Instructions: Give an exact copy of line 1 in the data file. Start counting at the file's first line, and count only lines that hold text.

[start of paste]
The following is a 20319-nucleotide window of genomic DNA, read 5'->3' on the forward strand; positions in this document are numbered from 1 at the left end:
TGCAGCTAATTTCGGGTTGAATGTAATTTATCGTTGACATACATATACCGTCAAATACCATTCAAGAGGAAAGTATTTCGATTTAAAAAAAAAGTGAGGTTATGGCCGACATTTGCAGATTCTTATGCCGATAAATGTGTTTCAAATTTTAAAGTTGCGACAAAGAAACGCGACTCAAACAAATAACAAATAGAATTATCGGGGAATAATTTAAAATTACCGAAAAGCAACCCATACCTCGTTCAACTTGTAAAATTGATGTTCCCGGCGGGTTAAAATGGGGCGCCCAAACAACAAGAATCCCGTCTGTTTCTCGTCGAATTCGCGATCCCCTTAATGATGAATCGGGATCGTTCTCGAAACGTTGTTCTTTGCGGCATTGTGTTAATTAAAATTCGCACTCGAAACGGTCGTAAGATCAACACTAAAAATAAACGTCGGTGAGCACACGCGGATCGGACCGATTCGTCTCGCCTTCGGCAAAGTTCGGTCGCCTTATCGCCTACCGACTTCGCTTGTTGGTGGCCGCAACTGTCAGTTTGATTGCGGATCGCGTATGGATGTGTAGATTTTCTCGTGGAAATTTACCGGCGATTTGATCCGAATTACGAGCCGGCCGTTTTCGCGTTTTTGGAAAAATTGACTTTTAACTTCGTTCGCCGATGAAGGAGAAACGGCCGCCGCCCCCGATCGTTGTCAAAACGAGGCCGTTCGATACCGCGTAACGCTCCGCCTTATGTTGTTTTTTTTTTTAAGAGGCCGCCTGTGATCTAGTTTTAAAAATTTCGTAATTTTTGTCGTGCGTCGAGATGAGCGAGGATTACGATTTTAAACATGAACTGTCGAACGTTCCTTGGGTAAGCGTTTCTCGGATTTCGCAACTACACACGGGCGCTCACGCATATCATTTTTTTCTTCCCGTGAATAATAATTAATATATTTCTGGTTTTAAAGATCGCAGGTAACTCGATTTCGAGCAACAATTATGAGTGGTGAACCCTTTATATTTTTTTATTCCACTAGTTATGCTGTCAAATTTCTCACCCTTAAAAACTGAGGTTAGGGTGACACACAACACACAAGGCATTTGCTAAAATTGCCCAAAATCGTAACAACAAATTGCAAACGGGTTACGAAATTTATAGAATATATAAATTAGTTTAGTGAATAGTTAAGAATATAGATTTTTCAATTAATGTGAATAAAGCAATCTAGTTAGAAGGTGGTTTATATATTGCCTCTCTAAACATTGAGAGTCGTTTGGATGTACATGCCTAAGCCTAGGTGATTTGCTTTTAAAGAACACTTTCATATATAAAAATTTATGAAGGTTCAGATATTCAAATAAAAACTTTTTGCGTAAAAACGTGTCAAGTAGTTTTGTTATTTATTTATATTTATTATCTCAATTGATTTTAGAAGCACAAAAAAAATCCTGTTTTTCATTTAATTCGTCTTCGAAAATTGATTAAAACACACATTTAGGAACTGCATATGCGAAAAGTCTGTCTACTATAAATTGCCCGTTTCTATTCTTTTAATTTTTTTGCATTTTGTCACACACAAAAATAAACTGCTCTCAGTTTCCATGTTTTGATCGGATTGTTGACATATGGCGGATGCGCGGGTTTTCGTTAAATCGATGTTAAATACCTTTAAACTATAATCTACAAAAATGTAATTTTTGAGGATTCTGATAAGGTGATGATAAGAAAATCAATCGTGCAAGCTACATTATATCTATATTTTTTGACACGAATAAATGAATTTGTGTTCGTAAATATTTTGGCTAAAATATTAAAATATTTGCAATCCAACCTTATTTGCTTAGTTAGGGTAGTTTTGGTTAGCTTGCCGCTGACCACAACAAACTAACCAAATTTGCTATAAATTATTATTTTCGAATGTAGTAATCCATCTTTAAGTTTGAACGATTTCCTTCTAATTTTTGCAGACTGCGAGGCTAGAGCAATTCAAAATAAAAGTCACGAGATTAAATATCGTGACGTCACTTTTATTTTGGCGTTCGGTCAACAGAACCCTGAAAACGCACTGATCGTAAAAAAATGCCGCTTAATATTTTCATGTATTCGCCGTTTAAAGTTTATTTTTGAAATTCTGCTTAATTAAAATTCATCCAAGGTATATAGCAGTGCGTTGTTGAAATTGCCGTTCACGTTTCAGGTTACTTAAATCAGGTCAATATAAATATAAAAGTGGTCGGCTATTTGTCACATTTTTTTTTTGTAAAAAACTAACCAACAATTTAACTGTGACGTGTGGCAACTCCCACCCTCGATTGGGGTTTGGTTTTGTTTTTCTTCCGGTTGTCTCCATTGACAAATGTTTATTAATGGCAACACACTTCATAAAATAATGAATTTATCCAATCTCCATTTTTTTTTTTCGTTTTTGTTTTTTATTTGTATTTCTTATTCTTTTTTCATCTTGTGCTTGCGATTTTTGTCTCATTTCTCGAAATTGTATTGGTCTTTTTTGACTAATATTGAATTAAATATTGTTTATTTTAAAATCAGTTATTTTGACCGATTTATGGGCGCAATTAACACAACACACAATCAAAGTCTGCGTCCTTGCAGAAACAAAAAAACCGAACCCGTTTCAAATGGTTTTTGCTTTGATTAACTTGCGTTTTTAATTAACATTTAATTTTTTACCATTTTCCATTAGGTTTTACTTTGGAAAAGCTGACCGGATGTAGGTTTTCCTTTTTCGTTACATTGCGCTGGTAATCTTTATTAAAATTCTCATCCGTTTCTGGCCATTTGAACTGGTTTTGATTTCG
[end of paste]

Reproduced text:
The following is a 20319-nucleotide window of genomic DNA, read 5'->3' on the forward strand; positions in this document are numbered from 1 at the left end: